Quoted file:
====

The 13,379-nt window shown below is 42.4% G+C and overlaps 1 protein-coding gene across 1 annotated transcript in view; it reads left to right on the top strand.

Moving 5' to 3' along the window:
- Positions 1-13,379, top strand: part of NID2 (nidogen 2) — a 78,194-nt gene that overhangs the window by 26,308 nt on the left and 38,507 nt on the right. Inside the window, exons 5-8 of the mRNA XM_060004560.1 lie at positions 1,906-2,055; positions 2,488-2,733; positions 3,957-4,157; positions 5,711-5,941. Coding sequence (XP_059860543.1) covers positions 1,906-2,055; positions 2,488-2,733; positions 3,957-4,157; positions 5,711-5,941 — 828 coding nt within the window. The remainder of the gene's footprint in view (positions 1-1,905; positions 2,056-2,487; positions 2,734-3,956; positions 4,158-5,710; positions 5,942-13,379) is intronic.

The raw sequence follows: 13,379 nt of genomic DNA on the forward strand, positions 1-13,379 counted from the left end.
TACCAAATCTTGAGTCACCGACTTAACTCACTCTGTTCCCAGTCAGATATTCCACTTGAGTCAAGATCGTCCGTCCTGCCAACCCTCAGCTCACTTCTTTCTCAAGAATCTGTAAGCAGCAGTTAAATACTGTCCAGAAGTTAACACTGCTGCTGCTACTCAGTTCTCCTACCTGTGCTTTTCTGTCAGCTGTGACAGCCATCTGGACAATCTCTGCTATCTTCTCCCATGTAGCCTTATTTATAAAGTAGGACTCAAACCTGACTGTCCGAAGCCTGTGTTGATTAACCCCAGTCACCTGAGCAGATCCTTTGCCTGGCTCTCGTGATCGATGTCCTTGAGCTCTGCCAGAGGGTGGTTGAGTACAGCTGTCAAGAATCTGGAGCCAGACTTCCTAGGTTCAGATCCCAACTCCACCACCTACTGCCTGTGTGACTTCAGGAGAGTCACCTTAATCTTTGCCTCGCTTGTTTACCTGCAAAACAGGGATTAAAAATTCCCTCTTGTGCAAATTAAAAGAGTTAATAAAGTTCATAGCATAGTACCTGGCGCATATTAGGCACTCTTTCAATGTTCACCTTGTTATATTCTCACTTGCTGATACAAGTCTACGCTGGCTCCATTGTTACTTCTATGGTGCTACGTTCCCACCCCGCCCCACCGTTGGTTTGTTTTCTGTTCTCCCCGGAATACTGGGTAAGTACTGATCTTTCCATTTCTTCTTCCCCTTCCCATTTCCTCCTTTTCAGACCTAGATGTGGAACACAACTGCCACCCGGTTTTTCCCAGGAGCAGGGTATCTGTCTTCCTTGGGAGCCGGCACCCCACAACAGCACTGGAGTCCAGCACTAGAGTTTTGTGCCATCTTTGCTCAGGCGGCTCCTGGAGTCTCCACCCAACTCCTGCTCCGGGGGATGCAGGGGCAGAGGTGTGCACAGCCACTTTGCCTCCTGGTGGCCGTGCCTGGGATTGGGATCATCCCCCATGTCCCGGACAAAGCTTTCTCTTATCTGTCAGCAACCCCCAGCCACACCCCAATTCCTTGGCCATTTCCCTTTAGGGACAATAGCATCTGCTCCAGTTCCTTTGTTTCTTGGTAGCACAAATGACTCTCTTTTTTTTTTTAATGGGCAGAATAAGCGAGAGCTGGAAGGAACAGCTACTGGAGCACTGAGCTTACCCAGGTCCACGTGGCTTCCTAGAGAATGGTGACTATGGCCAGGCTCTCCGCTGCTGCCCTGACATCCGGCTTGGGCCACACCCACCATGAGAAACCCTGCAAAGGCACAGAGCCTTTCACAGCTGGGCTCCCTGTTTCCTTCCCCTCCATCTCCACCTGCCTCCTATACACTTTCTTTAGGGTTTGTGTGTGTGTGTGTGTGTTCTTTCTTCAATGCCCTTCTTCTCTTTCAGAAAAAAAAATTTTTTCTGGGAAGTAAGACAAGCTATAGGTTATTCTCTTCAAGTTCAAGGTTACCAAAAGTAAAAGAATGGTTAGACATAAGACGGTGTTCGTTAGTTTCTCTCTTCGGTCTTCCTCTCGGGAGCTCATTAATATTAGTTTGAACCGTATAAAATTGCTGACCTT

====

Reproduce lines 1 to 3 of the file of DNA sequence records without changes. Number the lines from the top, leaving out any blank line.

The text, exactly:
The 13,379-nt window shown below is 42.4% G+C and overlaps 1 protein-coding gene across 1 annotated transcript in view; it reads left to right on the top strand.

Moving 5' to 3' along the window:
- Positions 1-13,379, top strand: part of NID2 (nidogen 2) — a 78,194-nt gene that overhangs the window by 26,308 nt on the left and 38,507 nt on the right. Inside the window, exons 5-8 of the mRNA XM_060004560.1 lie at positions 1,906-2,055; positions 2,488-2,733; positions 3,957-4,157; positions 5,711-5,941. Coding sequence (XP_059860543.1) covers positions 1,906-2,055; positions 2,488-2,733; positions 3,957-4,157; positions 5,711-5,941 — 828 coding nt within the window. The remainder of the gene's footprint in view (positions 1-1,905; positions 2,056-2,487; positions 2,734-3,956; positions 4,158-5,710; positions 5,942-13,379) is intronic.